The Bay Area city of Richmond has agreed to pay $658,000 to nine elderly and disabled public housing tenants who for years lived in a notorious housing project overrun with roaches, mice, squatters and mold.
The proposed legal settlement was a welcome, though painful, vindication for the former residents of the Hacienda housing complex – among them a formerly homeless grandmother, a wheelchair-bound senior who had cycled in and out of hospitals, and a gentleman with a prosthetic leg.
For years, they had filed complaints, stormed City Council meetings and unsuccessfully pleaded with the Richmond Housing Authority to address the substandard living conditions in their units.
Geneva Eaton, 78, one of the plaintiffs in the suit, said the settlement was a long time coming. For years, she lived in an apartment swarming with mice and cockroaches; she was so traumatized by the vermin infestation that she slept with the lights on. She now lives in an apartment in Arizona, but said she still has nightmares about her time in Richmond.
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“Sometimes I think about all the stuff I lived through and I get a cold chill on me,” Eaton said. “We lived in these horrible conditions, and the city tried to put it off on the tenants. We asked everyone for help. All they really had to do was clean that place up and they wouldn’t even do that.”
Reveal from The Center for Investigative Reporting first exposed the squalid conditions at Hacienda, along with chronic mismanagement by the Richmond Housing Authority, in 2014.
Building inspections showed that half of Hacienda’s apartments were infested with roaches and almost a fifth of them had mold. Hacienda’s sixth floor sat vacant for years due to roof leaks so severe that stalactites grew from the overhead walkway and caused water to seep through the ceilings in units below.
After Reveal’s stories, the head of the housing authority admitted that the apartment complex was uninhabitable. But it took almost two years for the cash-strapped agency to secure funding and evacuate the last of the residents from the building.
The former residents sued the city and the Richmond Housing Authority in 2015, calling the city “one of the biggest slumlords in Contra Costa County.” The tenants claimed the city breached its contract and created a public nuisance by failing to provide safe and sanitary housing. They sought retroactive rent rebates, along with damages for emotional distress and personal injury.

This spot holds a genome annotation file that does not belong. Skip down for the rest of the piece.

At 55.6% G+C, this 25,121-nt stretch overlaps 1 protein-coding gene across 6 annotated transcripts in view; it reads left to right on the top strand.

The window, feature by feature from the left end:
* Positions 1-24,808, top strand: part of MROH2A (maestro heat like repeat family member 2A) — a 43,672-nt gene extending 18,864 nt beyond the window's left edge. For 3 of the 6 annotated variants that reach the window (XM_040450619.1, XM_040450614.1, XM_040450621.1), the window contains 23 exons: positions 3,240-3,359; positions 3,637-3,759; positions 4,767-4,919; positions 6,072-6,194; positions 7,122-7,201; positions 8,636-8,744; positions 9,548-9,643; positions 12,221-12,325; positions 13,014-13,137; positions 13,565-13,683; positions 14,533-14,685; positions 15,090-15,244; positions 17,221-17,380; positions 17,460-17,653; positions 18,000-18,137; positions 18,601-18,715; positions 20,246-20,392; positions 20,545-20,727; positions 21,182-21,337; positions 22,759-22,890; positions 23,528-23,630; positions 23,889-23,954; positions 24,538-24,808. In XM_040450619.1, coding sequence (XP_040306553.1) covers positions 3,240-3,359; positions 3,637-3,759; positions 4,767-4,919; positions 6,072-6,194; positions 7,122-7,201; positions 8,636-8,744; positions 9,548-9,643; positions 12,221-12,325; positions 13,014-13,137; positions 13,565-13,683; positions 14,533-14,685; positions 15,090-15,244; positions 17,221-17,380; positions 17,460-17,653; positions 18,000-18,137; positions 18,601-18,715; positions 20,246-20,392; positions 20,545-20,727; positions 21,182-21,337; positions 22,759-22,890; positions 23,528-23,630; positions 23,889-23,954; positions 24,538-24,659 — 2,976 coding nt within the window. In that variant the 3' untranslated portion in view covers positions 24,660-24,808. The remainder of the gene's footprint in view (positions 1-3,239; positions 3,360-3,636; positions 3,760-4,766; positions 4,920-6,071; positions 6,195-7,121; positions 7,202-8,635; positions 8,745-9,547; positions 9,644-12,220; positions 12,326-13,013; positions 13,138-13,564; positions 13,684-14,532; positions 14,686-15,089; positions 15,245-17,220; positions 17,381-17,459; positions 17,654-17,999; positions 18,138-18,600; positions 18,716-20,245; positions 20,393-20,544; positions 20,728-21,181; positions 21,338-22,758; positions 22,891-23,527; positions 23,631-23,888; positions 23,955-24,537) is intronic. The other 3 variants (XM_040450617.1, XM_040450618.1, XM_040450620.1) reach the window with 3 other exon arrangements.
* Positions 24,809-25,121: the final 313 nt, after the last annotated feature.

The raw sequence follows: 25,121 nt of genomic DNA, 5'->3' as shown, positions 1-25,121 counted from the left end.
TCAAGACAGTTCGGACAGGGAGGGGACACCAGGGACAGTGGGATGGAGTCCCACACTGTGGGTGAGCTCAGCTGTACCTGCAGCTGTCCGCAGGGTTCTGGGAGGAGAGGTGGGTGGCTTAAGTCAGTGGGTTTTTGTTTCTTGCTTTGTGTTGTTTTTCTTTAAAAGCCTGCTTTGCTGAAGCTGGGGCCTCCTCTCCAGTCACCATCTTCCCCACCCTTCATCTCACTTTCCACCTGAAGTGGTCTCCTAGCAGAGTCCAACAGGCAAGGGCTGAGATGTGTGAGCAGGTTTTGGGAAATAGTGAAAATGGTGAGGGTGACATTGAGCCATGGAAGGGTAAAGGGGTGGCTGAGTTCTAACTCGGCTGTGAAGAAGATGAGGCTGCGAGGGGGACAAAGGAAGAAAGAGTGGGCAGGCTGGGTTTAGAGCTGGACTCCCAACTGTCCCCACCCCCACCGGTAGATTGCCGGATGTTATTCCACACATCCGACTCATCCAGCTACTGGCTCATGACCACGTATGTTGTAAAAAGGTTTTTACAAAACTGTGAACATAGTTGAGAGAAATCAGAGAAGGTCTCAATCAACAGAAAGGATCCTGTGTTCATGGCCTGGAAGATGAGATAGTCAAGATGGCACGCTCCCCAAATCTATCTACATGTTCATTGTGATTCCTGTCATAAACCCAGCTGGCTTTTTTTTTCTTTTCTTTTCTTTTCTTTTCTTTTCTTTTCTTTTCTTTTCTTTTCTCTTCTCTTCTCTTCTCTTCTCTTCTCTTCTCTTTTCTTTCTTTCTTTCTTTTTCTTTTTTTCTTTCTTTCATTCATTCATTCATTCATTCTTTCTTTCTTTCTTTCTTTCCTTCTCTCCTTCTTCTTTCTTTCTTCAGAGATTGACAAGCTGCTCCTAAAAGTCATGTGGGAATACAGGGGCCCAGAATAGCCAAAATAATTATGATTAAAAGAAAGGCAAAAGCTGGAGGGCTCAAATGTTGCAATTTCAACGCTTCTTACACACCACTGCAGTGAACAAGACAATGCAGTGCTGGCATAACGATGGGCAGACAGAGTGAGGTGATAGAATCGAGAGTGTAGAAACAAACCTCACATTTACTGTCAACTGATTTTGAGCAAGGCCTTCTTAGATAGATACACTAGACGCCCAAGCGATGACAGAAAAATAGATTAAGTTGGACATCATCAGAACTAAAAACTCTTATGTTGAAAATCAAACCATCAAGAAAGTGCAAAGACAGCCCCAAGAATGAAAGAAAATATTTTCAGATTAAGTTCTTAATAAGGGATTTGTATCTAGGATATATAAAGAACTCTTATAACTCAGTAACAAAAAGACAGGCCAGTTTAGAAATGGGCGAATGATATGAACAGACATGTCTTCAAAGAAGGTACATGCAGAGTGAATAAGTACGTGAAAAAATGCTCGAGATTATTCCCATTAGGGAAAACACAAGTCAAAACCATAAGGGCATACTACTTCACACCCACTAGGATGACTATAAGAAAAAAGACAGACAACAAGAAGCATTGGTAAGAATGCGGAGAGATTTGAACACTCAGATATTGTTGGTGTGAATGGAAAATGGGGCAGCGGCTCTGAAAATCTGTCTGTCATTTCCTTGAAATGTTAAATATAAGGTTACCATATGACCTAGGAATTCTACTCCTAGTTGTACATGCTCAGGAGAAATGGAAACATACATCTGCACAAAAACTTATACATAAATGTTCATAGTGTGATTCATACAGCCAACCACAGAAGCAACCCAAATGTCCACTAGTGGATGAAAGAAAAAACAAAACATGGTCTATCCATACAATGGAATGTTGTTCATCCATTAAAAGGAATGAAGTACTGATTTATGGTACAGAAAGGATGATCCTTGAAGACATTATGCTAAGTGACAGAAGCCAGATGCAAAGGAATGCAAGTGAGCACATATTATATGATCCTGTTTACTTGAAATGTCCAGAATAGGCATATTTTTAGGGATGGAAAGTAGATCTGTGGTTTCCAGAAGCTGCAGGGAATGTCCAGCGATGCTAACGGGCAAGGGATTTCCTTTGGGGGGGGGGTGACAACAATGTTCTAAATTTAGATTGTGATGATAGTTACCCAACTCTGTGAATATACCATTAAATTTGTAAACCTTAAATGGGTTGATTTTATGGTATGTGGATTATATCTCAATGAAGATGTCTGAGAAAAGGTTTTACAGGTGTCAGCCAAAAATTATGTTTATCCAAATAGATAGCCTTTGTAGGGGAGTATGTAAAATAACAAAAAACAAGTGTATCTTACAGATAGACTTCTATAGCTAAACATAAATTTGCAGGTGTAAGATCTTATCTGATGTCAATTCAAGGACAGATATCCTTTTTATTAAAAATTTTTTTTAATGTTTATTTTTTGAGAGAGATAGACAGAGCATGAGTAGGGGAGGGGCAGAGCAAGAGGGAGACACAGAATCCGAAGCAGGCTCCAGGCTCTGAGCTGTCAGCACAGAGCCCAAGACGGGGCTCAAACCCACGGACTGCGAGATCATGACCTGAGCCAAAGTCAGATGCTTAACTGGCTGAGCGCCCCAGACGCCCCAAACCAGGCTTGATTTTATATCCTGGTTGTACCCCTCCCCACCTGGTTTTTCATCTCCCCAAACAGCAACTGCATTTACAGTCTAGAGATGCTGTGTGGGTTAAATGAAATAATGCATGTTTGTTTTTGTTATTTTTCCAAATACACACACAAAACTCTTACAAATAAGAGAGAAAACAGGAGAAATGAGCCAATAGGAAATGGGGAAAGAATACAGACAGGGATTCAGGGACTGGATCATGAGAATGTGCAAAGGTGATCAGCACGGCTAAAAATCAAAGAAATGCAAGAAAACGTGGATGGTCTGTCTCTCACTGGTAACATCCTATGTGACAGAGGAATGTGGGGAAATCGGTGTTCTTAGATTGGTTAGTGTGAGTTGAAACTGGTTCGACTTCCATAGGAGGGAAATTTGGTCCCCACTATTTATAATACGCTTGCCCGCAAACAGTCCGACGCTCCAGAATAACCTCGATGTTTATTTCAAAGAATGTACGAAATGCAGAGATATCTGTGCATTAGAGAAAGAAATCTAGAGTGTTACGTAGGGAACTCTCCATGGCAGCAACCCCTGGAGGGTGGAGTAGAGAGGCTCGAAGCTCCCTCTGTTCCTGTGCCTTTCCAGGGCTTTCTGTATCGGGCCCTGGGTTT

The suit detailed a litany of problems in the complex: mold, vermin, faulty elevators and lax security – including a broken gate – that allowed drug dealers and prostitutes to “run amuck.”
“The people who live in the Hacienda were on the right side of justice, and the Housing Authority and city were not,” said Mister Phillips, one of the attorneys representing the tenants. “The city needs to know that they can’t treat people any old kind of way because they’re poor.”
David Newdorf, the attorney representing the city and Richmond Housing Authority, did not respond to calls and emails for comment. Tom Butt, the mayor of Richmond, did not respond to requests for comment.
In previous interviews with Reveal, the city blamed the poor conditions at Hacienda on a lack of staff and inadequate federal funding from the U.S. Department of Housing and Urban Development.
The proposed settlement money will be split among the nine former residents, after attorney’s fees. The residents could receive a check within the next several months, according to their attorneys.
“We are very happy for these clients, who have been through hell,” said Randy Strauss, one of the attorneys representing the former tenants. “They’re universally thrilled to be finally vindicated for standing up for their rights.”
The immediate future of the Hacienda building is unclear. The six-story complex, constructed in 1966, needs major repairs and upgrades. But redevelopment plans have stalled. The housing authority entered into an agreement with a nonprofit developer, Mercy Housing, to make an estimated $25 million in repairs, but those renovations have not yet begun.
While the building sits vacant, it has become a magnet for squatters and criminal activity. As a result, the housing authority is paying a security firm at least $40,000 a month to guard the empty building.